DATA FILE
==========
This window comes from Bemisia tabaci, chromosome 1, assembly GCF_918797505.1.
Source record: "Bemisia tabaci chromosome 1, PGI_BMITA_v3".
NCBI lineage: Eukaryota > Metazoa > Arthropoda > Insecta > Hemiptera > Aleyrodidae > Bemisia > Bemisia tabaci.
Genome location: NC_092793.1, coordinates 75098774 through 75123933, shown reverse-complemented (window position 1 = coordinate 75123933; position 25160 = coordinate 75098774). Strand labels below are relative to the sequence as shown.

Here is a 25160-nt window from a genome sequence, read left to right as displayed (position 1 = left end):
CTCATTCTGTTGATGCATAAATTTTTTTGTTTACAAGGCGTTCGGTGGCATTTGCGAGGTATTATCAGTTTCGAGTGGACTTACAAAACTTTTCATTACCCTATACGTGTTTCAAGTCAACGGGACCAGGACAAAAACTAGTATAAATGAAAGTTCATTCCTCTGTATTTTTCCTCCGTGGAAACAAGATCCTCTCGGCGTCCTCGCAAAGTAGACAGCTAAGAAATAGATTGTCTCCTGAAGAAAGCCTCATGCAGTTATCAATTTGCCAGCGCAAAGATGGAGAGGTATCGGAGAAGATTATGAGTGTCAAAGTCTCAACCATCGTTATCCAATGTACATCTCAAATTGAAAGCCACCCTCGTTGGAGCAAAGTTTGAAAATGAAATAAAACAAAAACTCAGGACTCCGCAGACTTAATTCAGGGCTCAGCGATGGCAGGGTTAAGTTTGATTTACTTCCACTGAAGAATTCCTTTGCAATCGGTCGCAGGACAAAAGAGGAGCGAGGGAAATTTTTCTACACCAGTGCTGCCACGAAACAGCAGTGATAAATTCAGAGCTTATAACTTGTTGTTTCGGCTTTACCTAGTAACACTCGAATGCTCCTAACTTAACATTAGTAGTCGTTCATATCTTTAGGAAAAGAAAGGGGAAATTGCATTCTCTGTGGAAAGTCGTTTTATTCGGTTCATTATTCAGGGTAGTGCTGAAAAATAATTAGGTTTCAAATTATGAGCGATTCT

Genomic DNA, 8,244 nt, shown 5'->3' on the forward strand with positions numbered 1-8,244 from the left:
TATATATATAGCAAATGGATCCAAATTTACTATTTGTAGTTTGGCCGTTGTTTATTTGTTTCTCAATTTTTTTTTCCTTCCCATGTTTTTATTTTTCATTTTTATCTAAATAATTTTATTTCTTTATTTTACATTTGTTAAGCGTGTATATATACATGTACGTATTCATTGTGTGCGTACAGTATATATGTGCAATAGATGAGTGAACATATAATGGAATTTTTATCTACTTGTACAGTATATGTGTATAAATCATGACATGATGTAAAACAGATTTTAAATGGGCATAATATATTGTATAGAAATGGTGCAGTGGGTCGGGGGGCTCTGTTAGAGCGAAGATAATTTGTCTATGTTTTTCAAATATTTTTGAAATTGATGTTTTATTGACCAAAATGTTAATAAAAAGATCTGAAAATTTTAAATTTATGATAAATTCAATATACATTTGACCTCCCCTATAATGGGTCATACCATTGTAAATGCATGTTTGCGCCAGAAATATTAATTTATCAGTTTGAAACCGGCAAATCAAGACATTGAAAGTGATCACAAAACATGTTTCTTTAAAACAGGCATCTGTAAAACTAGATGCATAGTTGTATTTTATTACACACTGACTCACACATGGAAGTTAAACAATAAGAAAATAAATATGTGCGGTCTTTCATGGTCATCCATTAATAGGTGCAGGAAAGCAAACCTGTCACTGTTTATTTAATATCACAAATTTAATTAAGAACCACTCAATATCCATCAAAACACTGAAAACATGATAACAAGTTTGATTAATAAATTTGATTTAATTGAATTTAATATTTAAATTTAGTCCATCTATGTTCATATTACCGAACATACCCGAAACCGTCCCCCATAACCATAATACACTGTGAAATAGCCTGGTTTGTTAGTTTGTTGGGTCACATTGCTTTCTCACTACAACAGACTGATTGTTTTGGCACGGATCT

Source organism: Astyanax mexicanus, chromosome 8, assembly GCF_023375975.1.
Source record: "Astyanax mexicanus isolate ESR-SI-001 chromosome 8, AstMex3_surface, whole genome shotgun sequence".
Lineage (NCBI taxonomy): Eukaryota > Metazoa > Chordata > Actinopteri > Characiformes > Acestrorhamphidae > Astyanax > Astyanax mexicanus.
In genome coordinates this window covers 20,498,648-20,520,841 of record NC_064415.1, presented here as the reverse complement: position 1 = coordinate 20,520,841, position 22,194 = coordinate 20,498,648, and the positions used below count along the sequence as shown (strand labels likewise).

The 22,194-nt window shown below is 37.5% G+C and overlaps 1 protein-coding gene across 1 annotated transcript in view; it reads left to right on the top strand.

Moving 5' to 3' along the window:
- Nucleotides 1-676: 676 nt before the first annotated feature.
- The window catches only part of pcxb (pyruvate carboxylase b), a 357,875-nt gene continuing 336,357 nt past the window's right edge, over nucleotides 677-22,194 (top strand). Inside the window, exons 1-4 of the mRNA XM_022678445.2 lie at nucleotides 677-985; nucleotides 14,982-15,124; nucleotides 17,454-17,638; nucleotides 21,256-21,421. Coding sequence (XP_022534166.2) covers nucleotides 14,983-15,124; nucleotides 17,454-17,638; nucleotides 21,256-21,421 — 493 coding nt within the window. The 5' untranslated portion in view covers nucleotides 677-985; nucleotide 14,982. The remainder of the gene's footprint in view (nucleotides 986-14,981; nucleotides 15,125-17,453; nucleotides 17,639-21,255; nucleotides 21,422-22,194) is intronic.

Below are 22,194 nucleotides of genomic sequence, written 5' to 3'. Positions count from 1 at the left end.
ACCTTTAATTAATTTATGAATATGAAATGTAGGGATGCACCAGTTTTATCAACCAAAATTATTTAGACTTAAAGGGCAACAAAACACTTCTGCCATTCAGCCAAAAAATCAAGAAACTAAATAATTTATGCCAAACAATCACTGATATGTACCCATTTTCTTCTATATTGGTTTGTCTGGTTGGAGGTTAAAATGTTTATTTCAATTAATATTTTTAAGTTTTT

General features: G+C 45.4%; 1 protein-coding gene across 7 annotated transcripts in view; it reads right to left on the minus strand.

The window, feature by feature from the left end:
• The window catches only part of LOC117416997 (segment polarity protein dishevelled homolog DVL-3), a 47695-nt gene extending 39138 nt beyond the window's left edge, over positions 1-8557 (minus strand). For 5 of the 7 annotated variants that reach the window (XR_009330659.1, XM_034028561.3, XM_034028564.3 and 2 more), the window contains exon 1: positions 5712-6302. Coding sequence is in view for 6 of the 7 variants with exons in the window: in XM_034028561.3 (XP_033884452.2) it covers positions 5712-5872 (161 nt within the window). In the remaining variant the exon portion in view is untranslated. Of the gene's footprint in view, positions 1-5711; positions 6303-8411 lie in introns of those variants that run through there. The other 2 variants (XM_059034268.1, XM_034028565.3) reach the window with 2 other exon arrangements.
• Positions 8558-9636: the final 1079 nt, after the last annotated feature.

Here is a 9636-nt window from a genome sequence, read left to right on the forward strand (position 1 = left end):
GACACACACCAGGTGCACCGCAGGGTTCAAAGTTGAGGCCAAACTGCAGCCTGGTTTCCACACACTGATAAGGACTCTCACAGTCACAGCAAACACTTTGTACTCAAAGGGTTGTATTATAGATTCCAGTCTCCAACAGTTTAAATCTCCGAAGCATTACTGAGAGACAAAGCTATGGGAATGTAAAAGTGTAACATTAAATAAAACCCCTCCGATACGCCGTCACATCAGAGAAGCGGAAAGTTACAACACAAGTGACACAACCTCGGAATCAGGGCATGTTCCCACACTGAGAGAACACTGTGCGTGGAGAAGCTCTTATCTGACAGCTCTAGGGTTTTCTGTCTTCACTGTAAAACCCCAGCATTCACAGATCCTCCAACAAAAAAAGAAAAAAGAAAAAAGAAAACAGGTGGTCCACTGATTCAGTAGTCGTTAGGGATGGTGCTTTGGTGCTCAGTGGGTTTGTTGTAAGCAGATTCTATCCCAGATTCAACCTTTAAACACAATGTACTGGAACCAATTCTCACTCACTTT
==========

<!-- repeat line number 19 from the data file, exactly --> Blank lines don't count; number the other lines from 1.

General features: G+C 45.4%; 1 protein-coding gene across 7 annotated transcripts in view; it reads right to left on the minus strand.